Why I’m not renewing my Young Museum SF’s membership

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Looks like I did the unthinkable for a journalist: miss a deadline. As the Art Museums of San Francisco keep reminding me, my de Young Museum and Legion of Honor membership expired in October, and it’s high time to renew.

As the emails repeat, memberships help pay for museum exhibits, programs and permanent collections. “We couldn’t have done it without your continued dedication, enthusiasm and support,” the appeals read.

Well, they’ll have to do it. I will not be renewing my membership as long as the museum continues to push for a car-free JFK Drive to revert to a dangerous highway used primarily by shortcut-takers who travel between destinations outside of the park.

What the museums don’t say in the emails is that members’ money helped fund at least $ 55,000 in lobbying to end the hugely popular 24/7 closure of JFK Drive to cars. Documents filed with the city’s ethics committee show that art museums have spent at least as much to pay Platinum Advisors to lobby supervisors, as well as San Francisco Municipal Transportation Agency commissioners. and the Recreation and Park Department, to roll back the beautiful promenade. in a highway.

And lobbying could work well. Only three of the 11 supervisors – Matt Haney, Rafael Mandelman and Dean Preston – have pledged to vote to keep the 2.5km stretch car-free, according to Walk SF, the association dedicated to securing streets for pedestrians. Making the pandemic shutdown permanent requires six supervisor votes, and Jodie Medeiros, executive director of Walk SF, said “anyone can guess” whether those votes will be voted on.

“We are still a long way from six or more supervisors pledging to vote yes this spring,” Medeiros said.

Supervisors are meant to represent the will of their constituents – and respondents in all but one of the city’s zip codes, 94132 in the southwest corner, supported the permanent shutdown in a survey recently released by the SFMTA and the Department of Municipalities. recreation and parks. Almost 10,000 people responded and 70.4% supported keeping JFK Drive closed to cars. Groups of all income levels and all races and ethnicities also supported him.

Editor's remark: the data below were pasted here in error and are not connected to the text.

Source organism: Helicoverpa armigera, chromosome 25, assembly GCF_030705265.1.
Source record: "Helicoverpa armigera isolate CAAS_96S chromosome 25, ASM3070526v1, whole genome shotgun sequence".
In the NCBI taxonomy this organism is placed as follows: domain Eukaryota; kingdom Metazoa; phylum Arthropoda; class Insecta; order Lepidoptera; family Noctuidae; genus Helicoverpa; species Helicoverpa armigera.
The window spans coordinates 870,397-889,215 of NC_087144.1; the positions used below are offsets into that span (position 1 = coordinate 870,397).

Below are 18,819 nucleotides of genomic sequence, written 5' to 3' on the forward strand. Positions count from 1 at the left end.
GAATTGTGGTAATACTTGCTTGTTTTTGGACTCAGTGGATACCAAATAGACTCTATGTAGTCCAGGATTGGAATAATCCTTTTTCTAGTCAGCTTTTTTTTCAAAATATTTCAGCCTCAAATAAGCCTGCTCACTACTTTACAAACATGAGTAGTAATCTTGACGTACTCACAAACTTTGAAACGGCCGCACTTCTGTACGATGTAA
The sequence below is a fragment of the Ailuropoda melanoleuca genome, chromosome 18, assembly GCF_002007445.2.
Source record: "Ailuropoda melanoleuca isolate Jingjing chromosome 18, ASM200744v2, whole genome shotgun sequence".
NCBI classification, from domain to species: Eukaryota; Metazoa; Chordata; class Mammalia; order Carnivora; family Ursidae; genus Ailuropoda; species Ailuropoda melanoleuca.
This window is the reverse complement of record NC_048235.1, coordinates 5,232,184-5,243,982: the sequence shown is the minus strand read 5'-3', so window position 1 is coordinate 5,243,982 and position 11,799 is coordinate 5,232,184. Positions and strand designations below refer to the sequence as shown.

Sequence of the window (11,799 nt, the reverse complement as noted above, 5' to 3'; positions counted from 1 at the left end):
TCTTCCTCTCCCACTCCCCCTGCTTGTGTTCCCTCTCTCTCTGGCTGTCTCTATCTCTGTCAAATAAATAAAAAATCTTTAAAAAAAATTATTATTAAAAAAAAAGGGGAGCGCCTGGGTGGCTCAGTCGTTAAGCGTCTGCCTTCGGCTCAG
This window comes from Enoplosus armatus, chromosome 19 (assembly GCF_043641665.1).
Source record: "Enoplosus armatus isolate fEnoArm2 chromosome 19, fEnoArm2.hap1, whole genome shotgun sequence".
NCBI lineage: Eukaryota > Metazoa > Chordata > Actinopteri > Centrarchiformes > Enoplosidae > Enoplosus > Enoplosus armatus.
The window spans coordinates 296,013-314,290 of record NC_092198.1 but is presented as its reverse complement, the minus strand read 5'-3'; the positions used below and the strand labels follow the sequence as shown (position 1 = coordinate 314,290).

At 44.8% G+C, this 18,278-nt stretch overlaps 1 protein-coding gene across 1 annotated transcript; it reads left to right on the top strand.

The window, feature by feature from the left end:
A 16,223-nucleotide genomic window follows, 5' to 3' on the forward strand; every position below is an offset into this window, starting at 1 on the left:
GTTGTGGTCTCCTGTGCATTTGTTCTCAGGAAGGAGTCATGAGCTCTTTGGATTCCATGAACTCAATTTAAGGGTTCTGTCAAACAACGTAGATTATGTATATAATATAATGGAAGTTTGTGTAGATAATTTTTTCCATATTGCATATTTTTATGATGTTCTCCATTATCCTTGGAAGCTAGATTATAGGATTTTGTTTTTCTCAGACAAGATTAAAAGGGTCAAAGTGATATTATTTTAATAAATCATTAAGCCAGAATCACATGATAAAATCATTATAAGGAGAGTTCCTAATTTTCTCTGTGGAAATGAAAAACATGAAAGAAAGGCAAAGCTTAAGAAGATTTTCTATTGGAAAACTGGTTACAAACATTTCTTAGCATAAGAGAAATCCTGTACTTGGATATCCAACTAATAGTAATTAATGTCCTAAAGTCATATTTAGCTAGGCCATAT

So why not keep one of the rare silver liners from the COVID-19 pandemic? It is true that the closure eliminated 300 free parking spaces near the de Young and the California Academy of Sciences, including 20 reserved for people with disabilities. Some people with disabilities and seniors say they can no longer easily access museums. These are the two groups that do not support the shutdown in the survey with just 39% of people with disabilities, 41% of people aged 65 to 74 and 29% of people over 75.

Of course, making it easier for these groups to access museums is important, and the city has made progress, including replacing disabled parking spaces with new ones nearby, adding drop-off areas in front of museums. and working to improve the shuttle service. on the promenade. Drivers can still use the remaining 6,320 spaces in and around the park, and the 44-O’Shaughnessy Muni bus takes passengers to the entrance gates of museums. Young’s loading dock on JFK Drive remains fully accessible to museum businesses.

But the de Young Museum acts as if a moat has been installed around all of Golden Gate Park, a ridiculous claim. The museum has created a website at parkaccess4all.org with huge letters saying “San Francisco needs access to Golden Gate Park” and stating that people with disabilities, the elderly, families with young children, people living far from the park and people with low incomes are now restricted. I have young children and don’t live within walking distance of the park, and have used it more than ever during the pandemic – getting there mostly by car, but also by bus and bicycle.